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Back in December 2009 Google and a number of other high profile companies were the target of several cyber attacks which were allegedly traced back to the Chinese government. In Google’s case the hackers appeared to be after the Gmail account details of a number of human rights advocates. We started to cover this story in January when Google announced that it was considering withdrawing its Google.cn operations following the attacks.

Neil Watson, Head of Service Operations

Neil Watson, Head of Service Operations

On its company blog, Google stated “We launched Google.cn in January 2006 in the belief that the benefits of increased access to information for people in China and a more open Internet outweighed our discomfort in agreeing to censor some results. At the time we made clear that “we will carefully monitor conditions in China, including new laws and other restrictions on our services. If we determine that we are unable to achieve the objectives outlined we will not hesitate to reconsider our approach to China.”

It was clear even back then that there was more to this than met the eye and that has become even clearer through recent news reports. Early last month rumours started to emerge that Google would be withdrawing google.cn from the beginning of April and it wasn’t long before the rumours sparked comments from the state controlled Chinese press accusing it of being a ‘tool of  American intelligence agencies and the US government’.

Then on 22nd March Google shut down the.cn site and redirected visitors to its Hong Kong based service, google.com.hk, by doing so Google can provide uncensored search results.

Once again on its official blog Google’s David Drummond said “We want as many people in the world as possible to have access to our services, including users in mainland China, yet the Chinese government has been crystal clear throughout our discussions that self-censorship is a non-negotiable legal requirement. We believe this new approach of providing uncensored search in simplified Chinese from Google.com.hk is a sensible solution to the challenges we’ve faced—it’s entirely legal and will meaningfully increase access to information for people in China.”

Google has even gone so far as to produce a website which provides information on which Google services can be viewed in mainland China and which are blocked.

As long standing advocates of net neutrality we are pleased Google has finally made a stance against censorship. Elsewhere in the world Google had been vocal about its opposition to censorship (e.g. Great Aussie Firewall) yet in China it had previously remained quiet and appeared to be going along with the censorship regulations in order to enter this profitable growing market.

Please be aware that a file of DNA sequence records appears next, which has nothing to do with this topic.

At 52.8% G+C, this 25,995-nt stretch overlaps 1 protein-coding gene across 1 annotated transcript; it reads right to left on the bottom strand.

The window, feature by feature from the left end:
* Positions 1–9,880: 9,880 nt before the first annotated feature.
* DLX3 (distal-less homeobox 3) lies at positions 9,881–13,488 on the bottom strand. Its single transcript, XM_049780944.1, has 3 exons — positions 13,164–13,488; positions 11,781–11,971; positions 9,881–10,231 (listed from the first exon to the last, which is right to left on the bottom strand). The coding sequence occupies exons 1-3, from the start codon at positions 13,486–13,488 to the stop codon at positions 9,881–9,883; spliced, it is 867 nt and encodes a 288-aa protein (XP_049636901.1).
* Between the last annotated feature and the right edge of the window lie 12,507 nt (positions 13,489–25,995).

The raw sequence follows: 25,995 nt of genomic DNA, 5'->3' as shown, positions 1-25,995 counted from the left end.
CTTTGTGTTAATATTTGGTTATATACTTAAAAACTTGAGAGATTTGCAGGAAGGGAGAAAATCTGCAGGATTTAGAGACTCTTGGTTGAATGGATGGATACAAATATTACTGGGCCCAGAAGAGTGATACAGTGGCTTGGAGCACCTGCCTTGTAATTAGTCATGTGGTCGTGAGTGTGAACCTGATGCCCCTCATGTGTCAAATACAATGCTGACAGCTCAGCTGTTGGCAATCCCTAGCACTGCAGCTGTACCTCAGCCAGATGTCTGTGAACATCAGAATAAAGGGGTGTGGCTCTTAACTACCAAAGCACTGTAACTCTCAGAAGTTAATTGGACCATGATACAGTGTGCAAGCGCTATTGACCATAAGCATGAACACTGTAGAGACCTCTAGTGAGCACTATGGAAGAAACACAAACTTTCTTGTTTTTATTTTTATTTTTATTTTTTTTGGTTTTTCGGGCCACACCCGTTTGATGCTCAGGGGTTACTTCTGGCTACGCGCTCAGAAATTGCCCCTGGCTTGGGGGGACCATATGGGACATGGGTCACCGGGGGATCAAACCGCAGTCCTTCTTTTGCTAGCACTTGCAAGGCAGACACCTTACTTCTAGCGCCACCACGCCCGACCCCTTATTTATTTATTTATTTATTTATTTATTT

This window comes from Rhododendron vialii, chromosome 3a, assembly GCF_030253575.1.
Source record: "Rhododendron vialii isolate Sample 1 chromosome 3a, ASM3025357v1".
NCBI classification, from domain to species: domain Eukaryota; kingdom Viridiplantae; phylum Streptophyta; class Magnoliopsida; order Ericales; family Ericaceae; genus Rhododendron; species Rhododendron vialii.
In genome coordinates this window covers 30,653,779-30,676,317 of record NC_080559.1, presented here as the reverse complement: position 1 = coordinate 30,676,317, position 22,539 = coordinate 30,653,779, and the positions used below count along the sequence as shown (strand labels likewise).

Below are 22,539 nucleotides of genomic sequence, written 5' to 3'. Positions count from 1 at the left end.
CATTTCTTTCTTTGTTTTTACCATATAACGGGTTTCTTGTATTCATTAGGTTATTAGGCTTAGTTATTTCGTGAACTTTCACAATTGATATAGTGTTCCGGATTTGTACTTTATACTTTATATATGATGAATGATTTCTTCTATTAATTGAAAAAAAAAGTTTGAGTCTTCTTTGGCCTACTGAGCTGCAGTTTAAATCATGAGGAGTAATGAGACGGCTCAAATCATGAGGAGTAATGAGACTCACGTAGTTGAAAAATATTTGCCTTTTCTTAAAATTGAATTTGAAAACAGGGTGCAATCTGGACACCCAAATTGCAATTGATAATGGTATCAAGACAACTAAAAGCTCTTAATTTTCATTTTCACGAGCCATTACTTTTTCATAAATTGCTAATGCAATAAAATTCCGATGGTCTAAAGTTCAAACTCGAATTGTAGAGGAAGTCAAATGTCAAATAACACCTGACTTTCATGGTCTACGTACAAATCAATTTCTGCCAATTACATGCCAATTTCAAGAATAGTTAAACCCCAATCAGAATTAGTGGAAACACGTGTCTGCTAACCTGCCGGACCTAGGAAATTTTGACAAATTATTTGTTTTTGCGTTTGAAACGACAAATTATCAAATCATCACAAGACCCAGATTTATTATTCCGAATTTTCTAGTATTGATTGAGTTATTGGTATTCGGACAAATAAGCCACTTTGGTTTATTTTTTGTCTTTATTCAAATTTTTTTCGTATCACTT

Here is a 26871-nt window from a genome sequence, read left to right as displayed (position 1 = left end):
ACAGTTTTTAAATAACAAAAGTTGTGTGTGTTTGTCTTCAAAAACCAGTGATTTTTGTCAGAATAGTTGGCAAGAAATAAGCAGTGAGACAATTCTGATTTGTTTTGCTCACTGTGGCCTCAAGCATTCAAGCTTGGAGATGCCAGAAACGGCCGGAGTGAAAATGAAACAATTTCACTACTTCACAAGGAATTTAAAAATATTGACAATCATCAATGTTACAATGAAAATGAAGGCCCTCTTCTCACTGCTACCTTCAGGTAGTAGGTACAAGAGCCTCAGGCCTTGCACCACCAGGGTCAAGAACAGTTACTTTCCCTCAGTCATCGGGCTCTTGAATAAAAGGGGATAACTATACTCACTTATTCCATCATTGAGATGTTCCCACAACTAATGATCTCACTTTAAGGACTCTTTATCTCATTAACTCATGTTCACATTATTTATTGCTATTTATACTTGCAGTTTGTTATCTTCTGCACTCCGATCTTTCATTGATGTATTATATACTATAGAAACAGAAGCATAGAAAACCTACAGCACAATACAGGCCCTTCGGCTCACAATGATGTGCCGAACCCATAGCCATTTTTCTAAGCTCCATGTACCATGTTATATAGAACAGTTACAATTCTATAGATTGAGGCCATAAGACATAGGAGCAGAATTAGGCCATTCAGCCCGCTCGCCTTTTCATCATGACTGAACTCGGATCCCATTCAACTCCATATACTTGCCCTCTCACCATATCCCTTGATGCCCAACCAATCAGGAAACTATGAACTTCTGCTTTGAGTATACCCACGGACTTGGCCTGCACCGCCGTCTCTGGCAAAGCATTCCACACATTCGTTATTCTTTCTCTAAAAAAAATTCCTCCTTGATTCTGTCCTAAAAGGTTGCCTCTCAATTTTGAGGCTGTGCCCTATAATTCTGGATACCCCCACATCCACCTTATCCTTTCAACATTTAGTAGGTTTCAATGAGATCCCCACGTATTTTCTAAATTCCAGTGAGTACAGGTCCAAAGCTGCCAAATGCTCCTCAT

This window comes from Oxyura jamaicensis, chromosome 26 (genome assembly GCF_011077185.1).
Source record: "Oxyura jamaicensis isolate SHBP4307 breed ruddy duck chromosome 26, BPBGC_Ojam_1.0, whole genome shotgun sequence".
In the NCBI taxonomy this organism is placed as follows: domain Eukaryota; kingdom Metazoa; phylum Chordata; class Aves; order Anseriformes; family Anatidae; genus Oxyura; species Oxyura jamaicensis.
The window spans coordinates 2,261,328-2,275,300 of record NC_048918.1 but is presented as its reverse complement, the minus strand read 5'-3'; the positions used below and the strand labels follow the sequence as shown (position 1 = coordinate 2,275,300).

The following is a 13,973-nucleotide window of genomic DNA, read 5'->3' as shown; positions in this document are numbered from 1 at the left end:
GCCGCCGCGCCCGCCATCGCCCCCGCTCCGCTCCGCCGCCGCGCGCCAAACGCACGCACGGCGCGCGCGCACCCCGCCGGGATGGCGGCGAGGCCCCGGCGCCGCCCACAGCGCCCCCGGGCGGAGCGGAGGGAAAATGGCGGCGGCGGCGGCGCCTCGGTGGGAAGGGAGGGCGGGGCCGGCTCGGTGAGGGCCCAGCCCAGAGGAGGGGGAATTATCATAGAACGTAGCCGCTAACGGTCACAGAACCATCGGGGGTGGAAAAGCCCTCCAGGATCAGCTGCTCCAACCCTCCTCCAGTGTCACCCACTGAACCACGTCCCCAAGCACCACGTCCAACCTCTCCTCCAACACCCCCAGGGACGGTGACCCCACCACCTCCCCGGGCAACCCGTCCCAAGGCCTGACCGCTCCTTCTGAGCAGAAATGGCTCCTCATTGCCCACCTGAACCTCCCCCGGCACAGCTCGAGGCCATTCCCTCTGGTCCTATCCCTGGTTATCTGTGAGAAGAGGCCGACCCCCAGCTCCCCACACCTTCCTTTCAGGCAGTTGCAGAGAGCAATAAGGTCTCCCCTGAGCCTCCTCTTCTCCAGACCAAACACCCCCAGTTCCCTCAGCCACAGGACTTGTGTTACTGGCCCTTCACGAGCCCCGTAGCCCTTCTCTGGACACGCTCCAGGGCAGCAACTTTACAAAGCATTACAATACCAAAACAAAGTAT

It does however appear that Google may have received more than it bargained for. The press recently reported that two of China’s largest mobile carriers have also dropped all relations with Google. Apparently under pressure from the government, China Mobile has cancelled an agreement with Google that utilised the company’s search engine on China Mobile’s website home page. Secondly China Unicom has reportedly postponed or possibly withdrawn from launching phones utilising the Google Android operating system.

Whilst Google’s withdrawal from the search market in China may have had minimum impact (as they only ever had 33% market share against Baidu in China) these additional withdrawals may have more impact as the company continues its international roll-out of the Android platform. That said, what it has lost in potential sales in China it has definitely made up for in positive PR throughout the rest of the world. Unsurprisingly human rights advocates are supporting Google’s move and calling for more high profile and influential companies to follow suit. Domain registrar GoDaddy is already following in Google’s footsteps after China introduced new domain registering regulations.

So what impact will the move have?

What will this mean for the rest of the Internet industry and what will it mean for other countries that have introduced similar censorship measures? In all honesty, probably not an awful lot!

The cynics amongst us may think this was just Google using the hacking scandal as the perfect opportunity to withdraw from a controversial market where they had limited success (in terms of search anyway), perhaps in order to minimise any further negative PR. For human rights advocates they probably don’t care what the reason behind the move was and are just glad that they now have a high profile, international giant on their side.

Countries such as Australia who have already been slated by net neutrality advocates and Google for the introduction of their ‘Great Aussie Firewall’ may need to watch this space though. Whilst far less controversial than the long term and much wider reaching censorship in China, net neutrality supporters continue to dispute the effectiveness and morality of the Aussie firewall and this latest news is only likely to strengthen their claims.

Here at Entanet we welcome net neutrality and believe information should be available equally to all users across the Internet without political, religious or cultural bias. Whilst we understand the Australian and Chinese governments’ attitude towards protection we do not agree that this can ever be effectively achieved through censorship and have a number of concerns over the morality of such schemes. We will continue to monitor such issues closely.

Have your say!

What do you think about Google’s response to the alleged Chinese hacking? Do you think they were right to terminate their operations or do you think they could have handled this differently? Let us know your thoughts by leaving us a comment below.

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